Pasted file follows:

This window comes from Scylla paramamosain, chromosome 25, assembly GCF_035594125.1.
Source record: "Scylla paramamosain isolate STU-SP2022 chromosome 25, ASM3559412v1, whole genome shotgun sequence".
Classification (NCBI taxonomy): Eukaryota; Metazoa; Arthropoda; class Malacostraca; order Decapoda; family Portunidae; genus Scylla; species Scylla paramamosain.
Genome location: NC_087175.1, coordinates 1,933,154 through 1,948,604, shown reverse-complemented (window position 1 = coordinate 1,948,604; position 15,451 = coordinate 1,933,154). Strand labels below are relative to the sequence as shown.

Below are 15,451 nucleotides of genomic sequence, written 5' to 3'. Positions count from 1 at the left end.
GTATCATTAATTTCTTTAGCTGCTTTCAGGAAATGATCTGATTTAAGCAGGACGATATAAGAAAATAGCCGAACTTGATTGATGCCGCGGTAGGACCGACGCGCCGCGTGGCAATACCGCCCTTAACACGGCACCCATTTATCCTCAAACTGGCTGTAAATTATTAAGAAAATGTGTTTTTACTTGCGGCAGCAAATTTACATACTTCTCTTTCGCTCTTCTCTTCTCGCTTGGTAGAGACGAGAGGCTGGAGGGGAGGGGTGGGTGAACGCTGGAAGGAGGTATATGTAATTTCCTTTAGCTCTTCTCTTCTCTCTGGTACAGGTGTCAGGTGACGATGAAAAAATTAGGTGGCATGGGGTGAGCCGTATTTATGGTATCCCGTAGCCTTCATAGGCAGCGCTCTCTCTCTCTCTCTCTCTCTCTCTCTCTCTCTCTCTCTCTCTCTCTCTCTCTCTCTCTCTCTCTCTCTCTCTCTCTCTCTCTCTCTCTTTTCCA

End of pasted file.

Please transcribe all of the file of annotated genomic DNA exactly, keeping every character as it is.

This window comes from Scylla paramamosain, chromosome 25, assembly GCF_035594125.1.
Source record: "Scylla paramamosain isolate STU-SP2022 chromosome 25, ASM3559412v1, whole genome shotgun sequence".
Classification (NCBI taxonomy): Eukaryota; Metazoa; Arthropoda; class Malacostraca; order Decapoda; family Portunidae; genus Scylla; species Scylla paramamosain.
Genome location: NC_087175.1, coordinates 1,933,154 through 1,948,604, shown reverse-complemented (window position 1 = coordinate 1,948,604; position 15,451 = coordinate 1,933,154). Strand labels below are relative to the sequence as shown.

Below are 15,451 nucleotides of genomic sequence, written 5' to 3'. Positions count from 1 at the left end.
GTATCATTAATTTCTTTAGCTGCTTTCAGGAAATGATCTGATTTAAGCAGGACGATATAAGAAAATAGCCGAACTTGATTGATGCCGCGGTAGGACCGACGCGCCGCGTGGCAATACCGCCCTTAACACGGCACCCATTTATCCTCAAACTGGCTGTAAATTATTAAGAAAATGTGTTTTTACTTGCGGCAGCAAATTTACATACTTCTCTTTCGCTCTTCTCTTCTCGCTTGGTAGAGACGAGAGGCTGGAGGGGAGGGGTGGGTGAACGCTGGAAGGAGGTATATGTAATTTCCTTTAGCTCTTCTCTTCTCTCTGGTACAGGTGTCAGGTGACGATGAAAAAATTAGGTGGCATGGGGTGAGCCGTATTTATGGTATCCCGTAGCCTTCATAGGCAGCGCTCTCTCTCTCTCTCTCTCTCTCTCTCTCTCTCTCTCTCTCTCTCTCTCTCTCTCTCTCTCTCTCTCTCTCTCTCTCTCTCTCTCTCTCTTTTCCA